I. Gregorian Chant

As mentioned in the previous article, Christianity has different rituals in different parts of Europe, and different rituals have different music, which It made the ritual system of the churches in the regions of the time very complicated. In the Middle Ages, Christianity solved this problem. It is said that the man who solved the problem was Pope Gregory I (reigned about 590-604).

The music used in Christian ceremonies is called chant. At that time, Pope Gregory I collected and compiled a set of chants, which were then used throughout the country. It is named after him and is called “Gregorian Chant”.

There is a legend here that is very interesting. When Gregory was compiling this chant, a dove sang it to him frantically in his ear. Stenographer (distressed stenographer).

Through the audio we can determine some of the basic characteristics of Gregorian chant music: single melody, Latin chant, free rhythm, narrow range, rustic style, etc.

Gregorian chant is an important symbol of the development of religious music in the Middle Ages, on which the subsequent religious music has developed and changed.

II. Polyphonic music

As mentioned above, the early religious music of Gregorian chant was usually monophonic. But from the end of the 9th century, “polyphonic music” began to appear. The term “polyphonic music” refers to music for two or more voices at the same time.

(I) Algernon

In the 9th century, the first polyphonic music appeared, called “Algernon”. “It usually has two parts, one for Gregorian chant and a new part over Gregorian chant. Or the “parallel” voices below. Parallel” is an early form of polyphonic music, but it also appears later on in the same chorus as Gregorian chant, “oblique progression”, and “parallel”. “Backwards”, “mixed” forms.

(ii) Notre Dame de Paris Redeployment

During the 12th century and the first half of the 13th century, a new style of polyphonic composition arose in Notre Dame de Paris, France, established mainly by two men, Leonan and Perrotin.

1. Leonan.

Leonin (c. 1163-1190) was a poet who worked at Notre Dame in Paris and was also a Composer: Leonan has written a collection of music called “The Complete Works of Algernon”. Leonan has written a collection of music entitled “The Complete Works of Algernon”. It’s great. Indeed, it’s amazing.

At the time, there were two typical polyphonic writing styles, one was called “florid Algernon”, which was the new Algernon voice in Gerry. Above the Gori chant, the rhythm is freer, and it can even be sung all the time. There is also a “Disconte Olgarnon”, which differs from the “Oratorio Olgarnon” in that it has a new Olgarnon voice. It needs to be sung in unison with Gregorian chant.

Leonan’s “Algernon in full” is a chant for two voices based on the three modes: “Algernon in fancy”, “Algernon in disconcerting” and “Gregorian chant originally sung in unison”.

Let’s listen to a passage from Leonan’s “Olgarnon Magnificat.

2. Perotan

Perotin (c. 1200), Perotin was a representative of the second phase of the Notre Dame polyphony, who The Olgarnon Omnibus was revised, and further more complex polyphonic music was composed. And what is the complexity?

Perotin’s polyphony is usually in three or four parts, with the addition of voice parts to the original two. Also, during this period, “rhythmic patterns” emerged, which, in conjunction with the Leonan audio above, indicate that Leonan’s polyphony was in a state of flux. Rhythm is simple, but in Perotin’s time, six “rhythm patterns” emerged, which Perotin applied to the in polyphony. Because the rhythms and voices change, it makes the issue of voice alignment and melodic direction very complicated.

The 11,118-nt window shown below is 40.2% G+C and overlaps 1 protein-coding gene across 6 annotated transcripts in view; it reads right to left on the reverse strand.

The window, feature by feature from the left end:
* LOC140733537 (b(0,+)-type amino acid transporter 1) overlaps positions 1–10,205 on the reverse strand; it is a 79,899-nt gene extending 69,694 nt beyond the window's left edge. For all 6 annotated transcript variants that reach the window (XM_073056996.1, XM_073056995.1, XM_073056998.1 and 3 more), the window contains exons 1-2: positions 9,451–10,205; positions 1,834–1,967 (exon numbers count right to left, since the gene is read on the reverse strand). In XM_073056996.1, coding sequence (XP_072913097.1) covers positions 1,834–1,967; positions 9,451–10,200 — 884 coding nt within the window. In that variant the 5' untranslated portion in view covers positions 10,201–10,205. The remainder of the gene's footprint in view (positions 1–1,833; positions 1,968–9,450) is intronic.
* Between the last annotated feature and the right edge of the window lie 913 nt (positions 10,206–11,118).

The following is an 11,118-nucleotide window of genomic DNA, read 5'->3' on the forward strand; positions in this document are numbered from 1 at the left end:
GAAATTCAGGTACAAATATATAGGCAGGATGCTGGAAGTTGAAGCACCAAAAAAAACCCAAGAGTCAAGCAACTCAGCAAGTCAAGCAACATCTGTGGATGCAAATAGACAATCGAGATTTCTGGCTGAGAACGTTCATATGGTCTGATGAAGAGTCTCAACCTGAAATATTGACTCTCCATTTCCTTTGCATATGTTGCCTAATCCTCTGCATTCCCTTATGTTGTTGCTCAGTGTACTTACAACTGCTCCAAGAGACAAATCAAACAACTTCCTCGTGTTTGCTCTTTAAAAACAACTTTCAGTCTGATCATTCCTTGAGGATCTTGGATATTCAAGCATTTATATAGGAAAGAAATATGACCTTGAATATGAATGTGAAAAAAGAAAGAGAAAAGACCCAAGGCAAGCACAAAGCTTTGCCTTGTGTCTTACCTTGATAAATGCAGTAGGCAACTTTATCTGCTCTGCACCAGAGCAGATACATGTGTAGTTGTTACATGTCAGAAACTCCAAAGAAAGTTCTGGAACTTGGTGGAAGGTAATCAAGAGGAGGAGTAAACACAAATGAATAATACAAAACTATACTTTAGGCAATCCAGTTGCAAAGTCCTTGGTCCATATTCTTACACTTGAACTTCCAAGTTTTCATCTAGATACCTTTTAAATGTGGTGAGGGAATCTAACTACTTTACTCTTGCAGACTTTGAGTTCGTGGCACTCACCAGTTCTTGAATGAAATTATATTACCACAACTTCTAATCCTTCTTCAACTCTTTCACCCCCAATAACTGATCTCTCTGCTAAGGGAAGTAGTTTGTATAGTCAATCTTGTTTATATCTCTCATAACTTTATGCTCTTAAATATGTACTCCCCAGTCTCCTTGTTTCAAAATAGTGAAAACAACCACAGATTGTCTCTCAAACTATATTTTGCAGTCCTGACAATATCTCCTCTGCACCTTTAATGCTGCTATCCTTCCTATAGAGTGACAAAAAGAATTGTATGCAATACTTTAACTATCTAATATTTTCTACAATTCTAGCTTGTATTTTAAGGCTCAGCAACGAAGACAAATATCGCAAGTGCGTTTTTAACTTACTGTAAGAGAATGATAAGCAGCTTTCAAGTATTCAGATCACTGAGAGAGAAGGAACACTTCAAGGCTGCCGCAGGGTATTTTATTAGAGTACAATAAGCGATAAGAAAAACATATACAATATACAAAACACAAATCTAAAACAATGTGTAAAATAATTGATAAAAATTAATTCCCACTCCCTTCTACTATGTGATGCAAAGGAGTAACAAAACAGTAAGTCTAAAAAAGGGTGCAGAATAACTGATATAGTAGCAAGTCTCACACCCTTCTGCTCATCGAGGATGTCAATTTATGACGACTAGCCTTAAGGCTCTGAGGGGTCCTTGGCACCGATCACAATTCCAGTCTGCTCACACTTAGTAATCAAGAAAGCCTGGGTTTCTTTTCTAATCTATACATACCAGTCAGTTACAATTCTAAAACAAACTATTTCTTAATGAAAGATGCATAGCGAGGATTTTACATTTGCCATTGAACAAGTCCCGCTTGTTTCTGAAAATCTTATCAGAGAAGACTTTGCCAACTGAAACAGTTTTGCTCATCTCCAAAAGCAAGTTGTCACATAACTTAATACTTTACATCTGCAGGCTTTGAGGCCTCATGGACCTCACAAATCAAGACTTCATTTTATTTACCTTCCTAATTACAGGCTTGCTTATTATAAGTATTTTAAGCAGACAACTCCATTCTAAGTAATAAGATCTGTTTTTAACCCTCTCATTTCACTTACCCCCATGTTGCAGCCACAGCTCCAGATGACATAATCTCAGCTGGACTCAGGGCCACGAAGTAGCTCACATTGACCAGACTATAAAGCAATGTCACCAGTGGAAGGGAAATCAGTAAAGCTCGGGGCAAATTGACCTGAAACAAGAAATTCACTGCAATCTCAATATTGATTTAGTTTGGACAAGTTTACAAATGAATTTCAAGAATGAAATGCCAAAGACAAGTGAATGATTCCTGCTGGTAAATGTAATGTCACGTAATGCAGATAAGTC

Perotin has an even better point. In his previous religious polyphonic music compositions, essentially the lowest voice part had to be Gregorian chant. While Perotin and his contemporaries were writing religious polyphony, they had some of the lowest voices in their polyphonic compositions. It began to adopt its own melodies, which made the work irrelevant to the original religious music and made it non-religious. Polyphonic music, but it is interesting to note that this non-religious polyphonic music is still used in religious ceremonies. This polyphony is called “Konduktuis”.

Let’s listen to a piece, “Praise to the Virgin Mary” by Conductus.

3. scripture song

Beginning in the second half of the 13th century, Olgarnon and Conduitus faded away, and the most popular polyphonic genre of the period was the scripture song. Scripture song is a further development of polyphonic music, how has it changed compared to the previous polyphonic music?

First, there are the lyrics. Because polyphonic music is a vocal work, vocal works involve lyrics, and polyphonic music before scripture songs usually has only the most The lower voices have sung words, the upper voices are wordless, and the scripture song, which gives the other voices all different sung words, has a different content The name “Motet” (Mot means “word” in French) also has something to do with this way of composition. The name of the song also has something to do with this creative approach.

Secondly, there is the melody. Scripture songs usually have three or four parts, with the lowest part beginning with a secular tune, which makes both religious and secular music more or less the same. The line between the two begins to blur by the scripture song.

In the later development of scripture song, a form called Franck scripture song emerged, named after the 13th century composer Franck, which differed from previous scripture songs in that it had a longer sung third part than the second part, which allowed for shorter note durations in the third part, increasing the contrast between the voices.

The development of religious music in the Middle Ages, especially polyphony, laid the foundation for the Renaissance and even the Baroque period that followed, hinting at the great achievements of Baroque polyphony.